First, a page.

My American Dream and How It Ended

Non-Fiction - Memoir
248 Pages
Reviewed on 12/06/2017
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Author Biography

Robert Goodman was born and raised in Beverly Hills, California. He earned a BA from the University of Southern California and a Phd from UCLA. He taught political science at the University of Southern California and philosophy at the University of Haifa. He and his family moved to Israel in 1973. He has written/edited books in the social sciences and philosophy. He and his wife reside in Herzliya Israel.

    Book Review

Reviewed by Kayti Nika Raet for Readers' Favorite

My American Dream and How it Ended is a memoir by Robert Goodman detailing his life growing up in a middle class family in  Beverly Hills during the 1940s and 1950s. Goodman details a modest home life and explores how his parents' childhood and Jewish heritage shaped them as parents and, in turn, shaped him. The first few chapters focus on the early years of his life and his childhood, nurtured in a world of conservative values and the belief in all that America had to offer, as well as the optimism for social change as things moved into the sixties. With that as a backdrop, Goodman also details the blossoming romance with his first wife as he struggled to figure out the career path that was right for him. Eventually, it culminates in marriage and a move to Israel in the early 1970s.

A highly personal story, My American Dream and How it Ended by Robert Goodman still achieves the difficult task of being a universal tale of coming of age and finding oneself. Goodman manages to be both personable and personal and doesn't shy away from the less kind aspect of his life, telling things as they happened as well as giving insight as to why things turned out the way they did. I enjoyed this look back at an era which, while simpler in terms of technology, still has many relevant social issues today. It is also a great read for anyone looking for a glimpse of the Jewish experience in mid century America, as well as during the early days of modern Israel.

Jack Magnus

My American Dream and How It Ended is a nonfiction memoir written by Robert Goodman. While Goodman spent his early years growing up in Beverly Hills, California, in the late 1940s when his parents moved there that locale was not the enclave of the wealthy and powerful most think of when they think of that town. His parents were in their mid-twenties when they moved there after his father was recommended for a job in Hollywood. Both of them were from lower-middle-class families, and only his mother’s brother, Joe, had gone to college. While his dad easily gravitated to the sunny skies and open-air feeling of Los Angeles, his mother never did get over the loss of her tightly knit family and neighbors in Cleveland. As a homemaker, she couldn’t help but feel the loss of her friends and support system.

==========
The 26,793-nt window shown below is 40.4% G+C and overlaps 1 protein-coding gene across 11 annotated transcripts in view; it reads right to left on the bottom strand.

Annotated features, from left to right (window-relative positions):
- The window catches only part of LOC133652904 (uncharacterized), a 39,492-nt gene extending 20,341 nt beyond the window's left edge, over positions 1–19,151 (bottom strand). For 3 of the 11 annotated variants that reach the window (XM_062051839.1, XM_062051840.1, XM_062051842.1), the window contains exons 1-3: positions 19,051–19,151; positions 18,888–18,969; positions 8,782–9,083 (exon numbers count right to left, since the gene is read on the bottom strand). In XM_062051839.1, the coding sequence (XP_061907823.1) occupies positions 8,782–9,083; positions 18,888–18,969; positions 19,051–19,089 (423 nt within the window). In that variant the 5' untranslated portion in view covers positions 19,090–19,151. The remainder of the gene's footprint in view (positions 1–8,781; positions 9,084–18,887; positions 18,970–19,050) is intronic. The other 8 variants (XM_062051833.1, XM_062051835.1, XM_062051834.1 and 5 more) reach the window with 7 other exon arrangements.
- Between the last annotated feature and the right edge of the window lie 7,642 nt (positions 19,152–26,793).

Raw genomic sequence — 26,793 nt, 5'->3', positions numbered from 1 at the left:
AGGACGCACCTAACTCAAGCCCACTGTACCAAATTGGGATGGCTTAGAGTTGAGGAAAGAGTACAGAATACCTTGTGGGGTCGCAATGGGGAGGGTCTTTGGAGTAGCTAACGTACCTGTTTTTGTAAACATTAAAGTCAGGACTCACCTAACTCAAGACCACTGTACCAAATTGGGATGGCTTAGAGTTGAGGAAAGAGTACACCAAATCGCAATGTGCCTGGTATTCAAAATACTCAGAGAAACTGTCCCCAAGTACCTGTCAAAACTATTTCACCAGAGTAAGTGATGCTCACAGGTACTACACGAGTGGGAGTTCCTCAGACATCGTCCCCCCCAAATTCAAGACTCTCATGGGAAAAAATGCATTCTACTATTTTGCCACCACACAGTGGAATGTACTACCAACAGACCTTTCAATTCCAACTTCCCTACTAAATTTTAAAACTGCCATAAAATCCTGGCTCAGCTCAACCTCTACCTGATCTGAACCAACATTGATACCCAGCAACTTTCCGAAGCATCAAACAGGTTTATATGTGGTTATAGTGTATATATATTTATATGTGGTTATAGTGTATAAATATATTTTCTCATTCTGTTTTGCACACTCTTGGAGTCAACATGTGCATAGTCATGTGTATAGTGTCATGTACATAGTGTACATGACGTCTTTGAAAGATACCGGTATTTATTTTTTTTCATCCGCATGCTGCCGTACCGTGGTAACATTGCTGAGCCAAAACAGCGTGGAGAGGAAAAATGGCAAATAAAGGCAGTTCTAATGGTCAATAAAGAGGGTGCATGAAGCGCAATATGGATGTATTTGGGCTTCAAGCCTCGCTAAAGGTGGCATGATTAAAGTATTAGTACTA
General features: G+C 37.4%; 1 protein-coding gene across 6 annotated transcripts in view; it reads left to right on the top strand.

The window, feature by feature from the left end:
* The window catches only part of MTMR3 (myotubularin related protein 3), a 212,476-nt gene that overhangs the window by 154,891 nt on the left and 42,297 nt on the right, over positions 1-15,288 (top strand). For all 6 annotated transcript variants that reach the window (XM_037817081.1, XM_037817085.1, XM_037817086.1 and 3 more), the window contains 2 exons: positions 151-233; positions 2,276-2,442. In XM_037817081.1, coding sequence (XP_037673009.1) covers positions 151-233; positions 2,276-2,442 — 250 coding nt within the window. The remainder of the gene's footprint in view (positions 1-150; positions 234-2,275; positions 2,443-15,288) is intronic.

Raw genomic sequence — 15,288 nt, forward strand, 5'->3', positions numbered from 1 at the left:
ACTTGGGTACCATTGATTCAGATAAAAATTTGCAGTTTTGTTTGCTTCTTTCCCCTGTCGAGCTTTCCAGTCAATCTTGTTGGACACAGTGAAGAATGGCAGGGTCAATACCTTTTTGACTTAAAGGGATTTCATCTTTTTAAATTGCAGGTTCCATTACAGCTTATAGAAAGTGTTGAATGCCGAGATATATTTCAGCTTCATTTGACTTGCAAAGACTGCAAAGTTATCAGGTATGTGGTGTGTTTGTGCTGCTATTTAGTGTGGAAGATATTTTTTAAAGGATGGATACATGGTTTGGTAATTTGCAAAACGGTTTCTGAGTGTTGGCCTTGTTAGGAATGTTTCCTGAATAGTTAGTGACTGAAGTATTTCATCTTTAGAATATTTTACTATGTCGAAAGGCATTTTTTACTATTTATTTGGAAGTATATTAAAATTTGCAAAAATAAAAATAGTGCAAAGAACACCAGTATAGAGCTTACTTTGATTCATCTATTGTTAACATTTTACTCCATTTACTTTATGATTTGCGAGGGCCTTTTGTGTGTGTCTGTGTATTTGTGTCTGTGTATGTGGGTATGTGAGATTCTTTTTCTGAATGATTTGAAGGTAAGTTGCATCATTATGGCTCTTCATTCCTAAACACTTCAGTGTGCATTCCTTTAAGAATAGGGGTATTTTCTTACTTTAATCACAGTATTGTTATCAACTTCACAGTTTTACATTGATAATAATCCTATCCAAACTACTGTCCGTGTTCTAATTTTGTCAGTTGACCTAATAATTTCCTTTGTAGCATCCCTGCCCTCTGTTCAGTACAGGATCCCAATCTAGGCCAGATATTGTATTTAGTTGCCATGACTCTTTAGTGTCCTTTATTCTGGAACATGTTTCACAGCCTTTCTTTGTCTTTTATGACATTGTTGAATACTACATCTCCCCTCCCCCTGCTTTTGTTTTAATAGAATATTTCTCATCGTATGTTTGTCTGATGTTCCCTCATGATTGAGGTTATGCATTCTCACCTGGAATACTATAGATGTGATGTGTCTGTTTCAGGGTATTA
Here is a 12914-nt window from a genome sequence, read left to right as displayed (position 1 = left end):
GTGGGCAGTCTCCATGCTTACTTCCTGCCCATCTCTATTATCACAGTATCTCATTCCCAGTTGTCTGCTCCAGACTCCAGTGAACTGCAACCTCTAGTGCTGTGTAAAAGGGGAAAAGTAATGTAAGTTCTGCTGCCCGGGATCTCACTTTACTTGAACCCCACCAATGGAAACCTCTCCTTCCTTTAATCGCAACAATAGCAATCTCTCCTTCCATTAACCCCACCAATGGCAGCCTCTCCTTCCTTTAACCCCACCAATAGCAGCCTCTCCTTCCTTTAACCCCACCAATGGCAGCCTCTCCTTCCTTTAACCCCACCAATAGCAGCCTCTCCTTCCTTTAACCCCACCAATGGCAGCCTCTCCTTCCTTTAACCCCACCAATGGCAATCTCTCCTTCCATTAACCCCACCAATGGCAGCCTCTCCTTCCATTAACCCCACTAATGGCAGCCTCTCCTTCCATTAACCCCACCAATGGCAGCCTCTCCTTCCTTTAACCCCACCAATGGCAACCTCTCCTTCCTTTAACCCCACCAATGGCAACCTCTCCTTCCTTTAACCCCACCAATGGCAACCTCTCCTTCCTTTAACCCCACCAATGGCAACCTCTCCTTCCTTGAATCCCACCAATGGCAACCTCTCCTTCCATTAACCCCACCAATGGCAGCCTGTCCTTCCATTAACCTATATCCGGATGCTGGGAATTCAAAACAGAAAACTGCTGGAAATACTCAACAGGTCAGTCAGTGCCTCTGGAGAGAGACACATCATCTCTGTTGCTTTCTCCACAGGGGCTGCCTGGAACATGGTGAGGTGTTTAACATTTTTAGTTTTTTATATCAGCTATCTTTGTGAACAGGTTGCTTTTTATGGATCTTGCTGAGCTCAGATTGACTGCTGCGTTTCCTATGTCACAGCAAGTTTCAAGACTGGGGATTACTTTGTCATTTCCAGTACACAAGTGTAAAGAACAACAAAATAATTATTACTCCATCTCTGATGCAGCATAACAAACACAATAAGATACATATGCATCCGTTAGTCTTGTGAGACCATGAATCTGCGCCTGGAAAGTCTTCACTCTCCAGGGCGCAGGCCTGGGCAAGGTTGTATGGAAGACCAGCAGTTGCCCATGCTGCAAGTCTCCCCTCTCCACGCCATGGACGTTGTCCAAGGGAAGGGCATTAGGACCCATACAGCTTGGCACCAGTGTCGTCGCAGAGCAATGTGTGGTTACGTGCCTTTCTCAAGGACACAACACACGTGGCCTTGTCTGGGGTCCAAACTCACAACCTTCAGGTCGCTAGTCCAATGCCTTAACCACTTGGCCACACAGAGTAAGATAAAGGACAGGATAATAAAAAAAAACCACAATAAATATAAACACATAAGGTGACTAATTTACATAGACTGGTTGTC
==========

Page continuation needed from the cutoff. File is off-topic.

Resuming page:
Goodman grew up in his ebullient father’s shadow. The man instilled in his son a love of all things sporting, and the two spent many happy hours watching baseball games. Goodman himself became active in sports throughout his school years. After graduation, he attended USC where, despite his father’s urgings to major in Business Administration, he took a course in political science and decided to major in that field. Goodman and his wife were active in Democratic causes, particularly in Robert Kennedy’s campaign, and were rocked by the assassinations of Kennedy and his brother.

Robert Goodman’s nonfiction memoir, My American Dream and How It Ended, is a well-written and engaging autobiographical account. Like many others, I automatically wondered how anyone who had grown up in Beverly Hills could have had issues, but soon found myself enjoying Goodman’s stories about growing up in a totally different version of Beverly Hills. The author’s accounts of his studies at USC, UCLA and UC Berkeley are fascinating, and the description of his emigration to Israel and his life there had me Googling for more information on that country. What is the 'American Dream' at this point in time? Goodman admirably sets out his own interpretation of that dream and how it changed with time. My American Dream and How It Ended is most highly recommended.

Maria Beltran

My American Dream and How It Ended by Robert Goodman is an interesting and honest to goodness memoir. Born in Cleveland and raised in Los Angeles in the 1940s, the author lets us experience the American dream during this period. As a boy, he lives on the fringe of Hollywood, with an outgoing father who worked there, and an unhappy mother who will never feel that she belongs to the society around her. Although of Jewish ancestry, the Goodmans are not particularly religious. In 1960, Robert eventually becomes a teacher and is accepted at a doctoral program for political science at UCLA. It is during this time in his life that he meets the woman who will forever change the direction of his life, and his dreams.

Robert Goodman's My American Dream and How It Ended brings back the turbulent 1960s and it is an insightful read. Narrated in a matter of fact tone, Goodman certainly is not prone to exaggeration and this makes his story quite credible. And as he seeks his dream and to find his place under the sun, so to speak, it is difficult not to be drawn into his life story. My American Dream and How It Ended concludes in the most unexpected way and this highlights the paradox that is called life. And the fact that, perhaps, the only thing that we can do is to make the best out of it. You see, this story is quite effective because it makes us look at our own experiences too.